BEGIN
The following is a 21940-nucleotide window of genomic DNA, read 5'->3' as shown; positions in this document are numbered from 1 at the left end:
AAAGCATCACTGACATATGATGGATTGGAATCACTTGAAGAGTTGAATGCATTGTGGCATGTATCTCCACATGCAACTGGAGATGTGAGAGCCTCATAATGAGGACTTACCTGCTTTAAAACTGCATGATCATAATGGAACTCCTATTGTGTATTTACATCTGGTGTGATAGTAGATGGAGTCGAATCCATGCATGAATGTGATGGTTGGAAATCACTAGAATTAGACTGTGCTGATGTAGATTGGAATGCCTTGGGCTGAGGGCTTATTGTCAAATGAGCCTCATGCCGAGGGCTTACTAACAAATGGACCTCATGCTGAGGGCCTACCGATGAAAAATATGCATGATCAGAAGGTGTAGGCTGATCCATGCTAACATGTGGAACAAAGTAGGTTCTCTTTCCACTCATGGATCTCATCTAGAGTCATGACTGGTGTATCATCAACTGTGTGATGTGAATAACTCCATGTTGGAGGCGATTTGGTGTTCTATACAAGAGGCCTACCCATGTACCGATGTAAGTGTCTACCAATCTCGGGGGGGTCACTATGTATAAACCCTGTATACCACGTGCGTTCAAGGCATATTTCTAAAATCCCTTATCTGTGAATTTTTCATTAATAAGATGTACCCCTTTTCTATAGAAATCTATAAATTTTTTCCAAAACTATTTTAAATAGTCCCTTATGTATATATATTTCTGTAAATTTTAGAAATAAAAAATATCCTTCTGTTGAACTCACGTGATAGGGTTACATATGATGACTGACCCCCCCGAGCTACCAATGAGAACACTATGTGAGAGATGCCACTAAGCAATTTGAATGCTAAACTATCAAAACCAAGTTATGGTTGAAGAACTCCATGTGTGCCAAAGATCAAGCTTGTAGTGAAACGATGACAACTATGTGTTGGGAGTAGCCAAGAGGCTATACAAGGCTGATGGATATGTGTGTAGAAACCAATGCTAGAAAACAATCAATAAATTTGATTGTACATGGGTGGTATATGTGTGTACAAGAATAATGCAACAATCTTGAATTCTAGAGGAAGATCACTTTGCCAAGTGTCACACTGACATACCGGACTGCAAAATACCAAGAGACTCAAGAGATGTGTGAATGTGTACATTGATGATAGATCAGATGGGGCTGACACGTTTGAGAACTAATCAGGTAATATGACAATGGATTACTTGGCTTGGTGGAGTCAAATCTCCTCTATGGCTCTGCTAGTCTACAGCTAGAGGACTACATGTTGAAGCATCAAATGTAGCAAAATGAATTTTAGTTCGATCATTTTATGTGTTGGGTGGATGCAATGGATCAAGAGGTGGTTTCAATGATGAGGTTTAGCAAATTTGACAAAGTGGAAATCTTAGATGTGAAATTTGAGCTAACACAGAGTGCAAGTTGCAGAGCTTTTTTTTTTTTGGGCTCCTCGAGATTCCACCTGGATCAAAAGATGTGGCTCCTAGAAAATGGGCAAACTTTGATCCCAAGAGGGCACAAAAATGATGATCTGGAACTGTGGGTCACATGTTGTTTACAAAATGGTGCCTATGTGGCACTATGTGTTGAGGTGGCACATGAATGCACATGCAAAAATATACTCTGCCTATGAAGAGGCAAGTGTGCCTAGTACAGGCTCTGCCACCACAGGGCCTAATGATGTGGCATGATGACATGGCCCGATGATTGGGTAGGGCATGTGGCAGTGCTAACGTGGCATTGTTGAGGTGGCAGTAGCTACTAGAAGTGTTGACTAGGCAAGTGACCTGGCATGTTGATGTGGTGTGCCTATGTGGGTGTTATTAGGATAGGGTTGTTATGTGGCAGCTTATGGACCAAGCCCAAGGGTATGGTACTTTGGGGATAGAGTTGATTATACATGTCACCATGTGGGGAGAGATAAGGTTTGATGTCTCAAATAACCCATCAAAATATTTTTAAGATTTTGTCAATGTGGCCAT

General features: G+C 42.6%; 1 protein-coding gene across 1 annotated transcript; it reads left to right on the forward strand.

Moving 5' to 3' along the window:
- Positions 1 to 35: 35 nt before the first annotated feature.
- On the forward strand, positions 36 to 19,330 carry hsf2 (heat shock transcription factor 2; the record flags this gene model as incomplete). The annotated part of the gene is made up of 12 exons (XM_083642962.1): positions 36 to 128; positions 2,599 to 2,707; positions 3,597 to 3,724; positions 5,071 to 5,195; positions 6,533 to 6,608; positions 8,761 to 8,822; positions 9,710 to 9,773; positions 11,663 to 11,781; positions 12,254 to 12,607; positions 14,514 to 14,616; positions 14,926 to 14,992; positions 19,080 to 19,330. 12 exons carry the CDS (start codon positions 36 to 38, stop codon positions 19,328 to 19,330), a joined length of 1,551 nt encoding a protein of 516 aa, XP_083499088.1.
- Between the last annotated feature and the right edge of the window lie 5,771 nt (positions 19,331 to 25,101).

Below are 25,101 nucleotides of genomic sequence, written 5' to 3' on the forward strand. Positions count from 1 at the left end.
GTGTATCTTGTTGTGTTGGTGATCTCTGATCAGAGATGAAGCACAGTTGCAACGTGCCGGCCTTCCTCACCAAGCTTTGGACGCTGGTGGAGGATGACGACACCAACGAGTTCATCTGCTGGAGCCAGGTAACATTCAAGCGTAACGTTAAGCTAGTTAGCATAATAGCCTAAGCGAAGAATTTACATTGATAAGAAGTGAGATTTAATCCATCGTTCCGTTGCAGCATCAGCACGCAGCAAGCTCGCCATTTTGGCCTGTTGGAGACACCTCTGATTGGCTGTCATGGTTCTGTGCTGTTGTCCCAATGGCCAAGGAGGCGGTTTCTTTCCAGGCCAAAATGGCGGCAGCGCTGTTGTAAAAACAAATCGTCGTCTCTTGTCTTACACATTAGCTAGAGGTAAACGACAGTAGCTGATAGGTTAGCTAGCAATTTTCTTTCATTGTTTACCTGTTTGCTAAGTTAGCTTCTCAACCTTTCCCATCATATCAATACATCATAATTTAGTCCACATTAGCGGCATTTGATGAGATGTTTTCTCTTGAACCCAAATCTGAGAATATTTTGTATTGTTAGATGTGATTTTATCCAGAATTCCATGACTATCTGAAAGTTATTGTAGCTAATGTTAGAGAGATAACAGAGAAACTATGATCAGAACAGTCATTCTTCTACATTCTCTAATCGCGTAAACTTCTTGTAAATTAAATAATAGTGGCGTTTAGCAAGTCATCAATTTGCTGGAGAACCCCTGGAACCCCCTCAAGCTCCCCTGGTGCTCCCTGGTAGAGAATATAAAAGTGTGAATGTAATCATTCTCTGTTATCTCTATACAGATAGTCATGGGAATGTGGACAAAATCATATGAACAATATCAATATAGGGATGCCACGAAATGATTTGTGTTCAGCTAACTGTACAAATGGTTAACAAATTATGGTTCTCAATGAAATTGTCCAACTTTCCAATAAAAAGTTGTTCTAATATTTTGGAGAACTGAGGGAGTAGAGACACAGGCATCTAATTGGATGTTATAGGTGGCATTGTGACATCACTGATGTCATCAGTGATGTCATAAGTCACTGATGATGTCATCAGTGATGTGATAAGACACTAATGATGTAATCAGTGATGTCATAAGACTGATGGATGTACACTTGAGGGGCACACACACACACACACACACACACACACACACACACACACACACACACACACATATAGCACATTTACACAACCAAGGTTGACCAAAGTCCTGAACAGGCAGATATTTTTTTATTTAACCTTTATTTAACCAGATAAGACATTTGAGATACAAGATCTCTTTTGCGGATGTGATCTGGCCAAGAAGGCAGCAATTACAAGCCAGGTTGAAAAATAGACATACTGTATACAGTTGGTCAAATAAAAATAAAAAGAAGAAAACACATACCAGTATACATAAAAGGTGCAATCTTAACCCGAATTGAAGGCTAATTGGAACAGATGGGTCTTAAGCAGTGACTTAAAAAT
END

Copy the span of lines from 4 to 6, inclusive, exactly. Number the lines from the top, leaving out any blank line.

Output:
Moving 5' to 3' along the window:
- Positions 1 to 35: 35 nt before the first annotated feature.
- On the forward strand, positions 36 to 19,330 carry hsf2 (heat shock transcription factor 2; the record flags this gene model as incomplete). The annotated part of the gene is made up of 12 exons (XM_083642962.1): positions 36 to 128; positions 2,599 to 2,707; positions 3,597 to 3,724; positions 5,071 to 5,195; positions 6,533 to 6,608; positions 8,761 to 8,822; positions 9,710 to 9,773; positions 11,663 to 11,781; positions 12,254 to 12,607; positions 14,514 to 14,616; positions 14,926 to 14,992; positions 19,080 to 19,330. 12 exons carry the CDS (start codon positions 36 to 38, stop codon positions 19,328 to 19,330), a joined length of 1,551 nt encoding a protein of 516 aa, XP_083499088.1.